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In the recent decision of Capitol Park, the Court of Appeal consider the meaning of ‘vacant possession’ and whether the removal by a tenant of items from a premises that make up the building itself can invalidate a break notice.

Background

Global Radio Services, the tenant, served a break notice to terminate the lease of the premises in November 2017.  One of the conditions of exercising the break was that vacant possession must be given.   After service of the notice the landlord and tenant entered into negotiations concerning dilapidations, however agreement was not reached.

At termination the tenant had stripped out various items from the premises resulting in the premises being handed back to the landlord in an empty shell-like state.  The features/fixtures removed included ceiling grids and tiles, windowsills, heating pipes, lighting, floor finishes, duct work and fire barriers.

The Landlord contended that due to the removal of these items vacant possession was not given by the tenant, the tenant had therefore failed to comply with the break conditions rendering their attempt to break the lease invalid.

The decision of the High Court

At first instance Mr Benjamin Nolan QC, sitting as a Deputy High Court Judge, concluded that the lease continued past the break date because the tenant had failed to give vacant possession of the premises in accordance with the break clause.

“By including the words ‘all fixtures and fittings at the Premises whenever fixed (except Tenant’s fixtures)’ and ‘all additions and improvements made to the Premises’, the Claimant was ensuring that a Tenant exercising its Break Option could not do so by handing back an empty shell of a building which was dysfunctional and unoccupiable.

But in the end, this is what the Defendant did.  On my findings, they stopped the work unilaterally in the hope of negotiating a settlement.  Those negotiations failed, the clock ran down, and the Defendant gave back considerably less than ‘the Premises’ as defined in the Lease.  It did not give vacant possession.  In my view, this is an exceptional case and therefore the second test identified in Cumberland and in Legal & General [1] is satisfied, namely that the physical condition of the Property was such that there is a substantial impediment to the Landlord’s use of the Property, or a substantial part of it. Accordingly, I rule that on the 12 November 2017 the Defendant did not give the Claimant vacant possession of ‘the Premises’ and, as there is no estoppel, the Claimant is entitled to the declaration sought…”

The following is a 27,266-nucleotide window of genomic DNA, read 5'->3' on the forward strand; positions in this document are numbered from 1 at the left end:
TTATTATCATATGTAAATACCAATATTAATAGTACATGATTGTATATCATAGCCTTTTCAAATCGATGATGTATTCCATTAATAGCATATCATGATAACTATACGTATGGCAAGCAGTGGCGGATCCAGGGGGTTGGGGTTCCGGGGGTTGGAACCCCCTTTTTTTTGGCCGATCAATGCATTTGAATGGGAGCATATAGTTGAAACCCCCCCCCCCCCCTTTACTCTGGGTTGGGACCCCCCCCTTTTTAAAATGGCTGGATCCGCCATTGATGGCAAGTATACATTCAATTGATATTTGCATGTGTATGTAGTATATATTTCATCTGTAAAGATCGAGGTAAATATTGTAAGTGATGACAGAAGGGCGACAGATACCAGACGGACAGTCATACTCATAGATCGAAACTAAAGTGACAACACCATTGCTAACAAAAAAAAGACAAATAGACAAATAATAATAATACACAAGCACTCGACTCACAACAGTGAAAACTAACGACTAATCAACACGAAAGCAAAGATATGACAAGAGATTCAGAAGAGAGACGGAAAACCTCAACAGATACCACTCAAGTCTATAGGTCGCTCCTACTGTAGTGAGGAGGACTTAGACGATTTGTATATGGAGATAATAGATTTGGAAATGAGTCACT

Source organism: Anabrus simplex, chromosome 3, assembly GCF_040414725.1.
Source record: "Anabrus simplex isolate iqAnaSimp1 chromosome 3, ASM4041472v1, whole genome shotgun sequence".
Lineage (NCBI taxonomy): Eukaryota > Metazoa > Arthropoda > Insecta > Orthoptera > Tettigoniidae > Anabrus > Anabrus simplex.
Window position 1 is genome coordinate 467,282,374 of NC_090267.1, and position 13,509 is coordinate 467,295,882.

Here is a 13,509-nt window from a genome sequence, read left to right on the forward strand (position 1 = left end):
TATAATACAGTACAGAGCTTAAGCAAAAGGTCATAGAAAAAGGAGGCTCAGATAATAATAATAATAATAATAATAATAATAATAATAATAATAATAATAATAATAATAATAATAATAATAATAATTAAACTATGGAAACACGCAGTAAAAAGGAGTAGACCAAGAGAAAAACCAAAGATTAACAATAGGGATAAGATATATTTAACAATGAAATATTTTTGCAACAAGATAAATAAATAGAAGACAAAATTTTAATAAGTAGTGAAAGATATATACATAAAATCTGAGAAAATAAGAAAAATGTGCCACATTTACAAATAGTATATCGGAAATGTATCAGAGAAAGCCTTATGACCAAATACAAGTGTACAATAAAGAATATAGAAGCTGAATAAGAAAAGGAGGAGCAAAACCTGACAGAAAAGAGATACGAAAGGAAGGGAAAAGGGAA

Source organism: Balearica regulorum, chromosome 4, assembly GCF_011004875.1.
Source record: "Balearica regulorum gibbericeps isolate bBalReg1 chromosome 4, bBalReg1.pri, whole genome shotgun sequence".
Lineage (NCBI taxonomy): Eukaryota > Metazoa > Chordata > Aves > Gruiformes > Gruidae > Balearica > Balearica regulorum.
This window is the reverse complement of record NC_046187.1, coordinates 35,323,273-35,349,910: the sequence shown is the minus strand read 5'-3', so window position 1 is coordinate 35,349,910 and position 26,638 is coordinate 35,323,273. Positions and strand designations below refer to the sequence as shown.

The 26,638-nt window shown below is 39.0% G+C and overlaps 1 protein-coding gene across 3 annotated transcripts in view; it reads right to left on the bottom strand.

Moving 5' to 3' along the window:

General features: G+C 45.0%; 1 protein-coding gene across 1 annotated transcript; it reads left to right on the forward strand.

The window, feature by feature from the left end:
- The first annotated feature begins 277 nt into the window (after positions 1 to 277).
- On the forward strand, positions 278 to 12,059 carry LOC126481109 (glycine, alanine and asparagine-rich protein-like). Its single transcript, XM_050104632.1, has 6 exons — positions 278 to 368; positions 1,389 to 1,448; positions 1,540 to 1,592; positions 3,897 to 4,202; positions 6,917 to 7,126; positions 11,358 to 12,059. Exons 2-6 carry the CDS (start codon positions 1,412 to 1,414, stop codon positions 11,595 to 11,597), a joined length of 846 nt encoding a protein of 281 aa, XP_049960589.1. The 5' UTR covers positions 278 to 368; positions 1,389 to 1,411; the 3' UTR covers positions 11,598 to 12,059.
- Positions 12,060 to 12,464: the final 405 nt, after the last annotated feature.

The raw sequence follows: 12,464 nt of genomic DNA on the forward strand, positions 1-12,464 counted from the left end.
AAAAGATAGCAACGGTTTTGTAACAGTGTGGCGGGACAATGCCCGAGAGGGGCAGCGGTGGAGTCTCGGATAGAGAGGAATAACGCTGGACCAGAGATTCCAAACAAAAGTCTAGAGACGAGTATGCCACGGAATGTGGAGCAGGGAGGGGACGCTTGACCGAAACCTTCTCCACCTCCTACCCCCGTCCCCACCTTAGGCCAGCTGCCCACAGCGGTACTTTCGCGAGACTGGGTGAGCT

The decision of the Court of Appeal  

The lower court’s decision was appealed by the tenant and Lord Justice Newey, Lady Justice Elizabeth Laing and Lord Justice Moylan found unanimously in the tenant’s favour, noting that “’vacant possession’, which is what clause 10.1.4 of the Lease requires, conventionally involves a ‘trilogy of people, chattels, and interests’”.

The court was not persuaded by the Landlord’s argument that in order to comply with the terms of the lease the tenant must give back their interpretation of “the Premises” being, “the building which was in existence when the lease was granted”.  The tenant’s interpretation of “the Premises as they are from time to time” was preferred.  It was noted that the strict interpretation the landlord sought may result in a tenant being unable to comply with the clause in circumstances where the premises had been damaged by an insured risk.

It was further noted that clause 10.1.4 did not contain the requirement found in other leases which required tenants to have observed and performed their covenants.  LJ Newey also contrasted 10.1.4 with the covenant to yield up which in this instance did require the Premises to be yielded up “in a state of repair, condition and decoration which is consistent with the proper performance of the tenant’s covenants.”

The requirement to return the premises to the landlord on the break date was thus a requirement to return them free of people, chattel and interests.  The fact that the premises had been left in a dire state did not prevent the tenant validly exercising the break clause.  The landlord’s remedy was to seek compensation for any losses suffered.

For further information on this decision or to discuss a property litigation matter in further detail, please contact Sarah-Kate Jackson, Partner in the Grant Saw Litigation department.

           [1] Cumberland Consolidated Holdings Ltd v Ireland [1946]1KB 264 and Legal & General Assurance Society Ltd v Expeditors International (UK) Ltd [2006] EWHC 1008 (Ch)             [2006] L&TR 22